The region could be heavily challenged by both rising food and water demand given its projected increase in population that may double by 2070. As a result of severe and sustained pressure on resources, further social unrest is likely in the already unstable political environment that currently characterizes parts of the region.
The combination of rapid population growth and urbanization will put increased pressure on already scarce natural water resources. With rainfall projected to decline by 20 to 40% in a 2°C hotter world, and up to 60% in a 4°C world, the region’s capacity to provide water to its people and economies will be harshly tested.
Rapid development is threatening some water supplies through salinization and pollution, and expanding populations are increasing the demand for water. Adaptation strategies might include more efficient organization of water supply, treatment, and delivery systems for urban areas and, in arid Asia, increased use of groundwater.
Measures to conserve or reuse water already have been implemented in some countries; such strategies may overcome some shortages, especially if they are adopted widely throughout the region. Changes in cropping practices and improved irrigation practices could reduce water usage significantly in some countries.
Human health in the region is variable, reflecting the economies of the countries. Some countries, where poverty is high, have high infant mortality rates and low life expectancy. The impacts of climate change are likely to be detrimental to the health of the population, mainly through heat stress and possible increases in vector-borne and waterborne diseases. Decreases in water availability and food production (especially if there is a shortage of water for irrigation) would lead to indirect impacts on human health associated with nutritional and hygiene issues.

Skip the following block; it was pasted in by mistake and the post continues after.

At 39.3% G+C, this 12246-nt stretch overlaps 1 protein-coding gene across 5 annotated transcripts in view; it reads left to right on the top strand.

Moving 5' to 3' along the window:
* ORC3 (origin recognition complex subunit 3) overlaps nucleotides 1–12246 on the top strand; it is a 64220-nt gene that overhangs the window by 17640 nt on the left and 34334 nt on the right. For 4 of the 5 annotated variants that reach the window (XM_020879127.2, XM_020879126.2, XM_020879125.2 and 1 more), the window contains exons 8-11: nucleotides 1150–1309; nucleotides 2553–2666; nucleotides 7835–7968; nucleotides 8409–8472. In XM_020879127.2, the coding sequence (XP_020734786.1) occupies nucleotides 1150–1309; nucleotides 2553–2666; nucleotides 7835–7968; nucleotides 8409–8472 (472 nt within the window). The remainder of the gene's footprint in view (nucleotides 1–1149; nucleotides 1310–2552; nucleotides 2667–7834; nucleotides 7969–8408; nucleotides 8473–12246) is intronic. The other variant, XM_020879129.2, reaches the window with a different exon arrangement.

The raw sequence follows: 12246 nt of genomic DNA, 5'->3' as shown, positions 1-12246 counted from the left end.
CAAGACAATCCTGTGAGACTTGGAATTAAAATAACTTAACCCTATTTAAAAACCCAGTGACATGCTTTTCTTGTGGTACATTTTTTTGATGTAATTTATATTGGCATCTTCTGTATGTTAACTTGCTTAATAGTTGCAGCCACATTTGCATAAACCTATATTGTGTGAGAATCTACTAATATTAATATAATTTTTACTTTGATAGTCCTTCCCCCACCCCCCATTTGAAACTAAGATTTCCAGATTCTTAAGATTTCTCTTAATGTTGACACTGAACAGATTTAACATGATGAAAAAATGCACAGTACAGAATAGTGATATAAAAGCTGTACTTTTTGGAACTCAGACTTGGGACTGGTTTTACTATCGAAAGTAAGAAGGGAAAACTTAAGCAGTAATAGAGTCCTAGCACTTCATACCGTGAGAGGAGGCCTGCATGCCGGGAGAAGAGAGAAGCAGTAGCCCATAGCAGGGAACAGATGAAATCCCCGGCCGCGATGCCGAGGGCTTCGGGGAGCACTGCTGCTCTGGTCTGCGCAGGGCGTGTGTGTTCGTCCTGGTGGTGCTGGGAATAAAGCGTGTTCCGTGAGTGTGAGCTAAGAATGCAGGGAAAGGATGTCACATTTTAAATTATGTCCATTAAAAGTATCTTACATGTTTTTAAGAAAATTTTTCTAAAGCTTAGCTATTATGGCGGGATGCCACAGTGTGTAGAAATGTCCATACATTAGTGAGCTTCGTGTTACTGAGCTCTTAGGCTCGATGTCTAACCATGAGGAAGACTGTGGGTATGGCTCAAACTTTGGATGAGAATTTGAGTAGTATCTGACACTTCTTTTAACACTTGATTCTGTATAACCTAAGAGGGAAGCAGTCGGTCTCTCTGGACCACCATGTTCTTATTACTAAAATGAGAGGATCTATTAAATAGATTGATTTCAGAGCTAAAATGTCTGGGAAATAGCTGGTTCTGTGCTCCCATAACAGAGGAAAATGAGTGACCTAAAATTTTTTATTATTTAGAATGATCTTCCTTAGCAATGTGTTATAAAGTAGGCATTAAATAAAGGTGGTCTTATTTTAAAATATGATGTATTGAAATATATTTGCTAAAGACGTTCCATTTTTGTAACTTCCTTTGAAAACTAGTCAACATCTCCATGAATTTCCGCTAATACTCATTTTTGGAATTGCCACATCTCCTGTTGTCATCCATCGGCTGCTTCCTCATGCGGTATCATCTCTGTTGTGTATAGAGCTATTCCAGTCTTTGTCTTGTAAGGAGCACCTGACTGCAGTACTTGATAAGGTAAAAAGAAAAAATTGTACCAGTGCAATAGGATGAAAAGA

In certain areas, where drought-parched grounds are unable to absorb rains, flash floods can make roads impassable, preventing students from reaching schools. The floods of June 2009 in Yemen are an example of this. Disruptions to electricity, a potential side effect, can force schools to suspend activity, while in extreme cases, severe weather can actually damage infrastructure. While the cumulative effect of these disturbances on students’ education performance is not well known, it is certain that interruptions in attendance can only have detrimental consequences for learning outcomes.
Over the longer term, it is expected that climate change, along with other confounding factors such as the high poverty rate in the region, will combine to create environmental degradation, a subsequent deterioration in livelihoods, and put pressure on populations to migrate. Research suggests that in all instances such effects are likely to disproportionately affect children, their well-being and care, and their ability to participate in good quality, equitable education.
Climate change is a serious threat and leaders have not hesitated to take action. Adaptation strategies being implemented by countries in MENA are likely to provide some significant “win-win” opportunities for the conservation of resources, as well as offset the impacts of climate change.
An efficient and effective environmental governance framework is essential for more productive and measurable interaction amongst various stakeholders and across key sectors. National, regional and international linkages within targeted sectors are essential to coordinate climate action in MENA. Proactive involvement of public and private sectors, civil society organizations as well as research and academia in climate change mitigation is also a crucial issue.
About the author
Lydia Scherr has a Masters degree in Climate and Society from Columbia University, is associated with United Nations program for Harmony with Nature, and is currently working as a research and innovation consultant in the United States and China.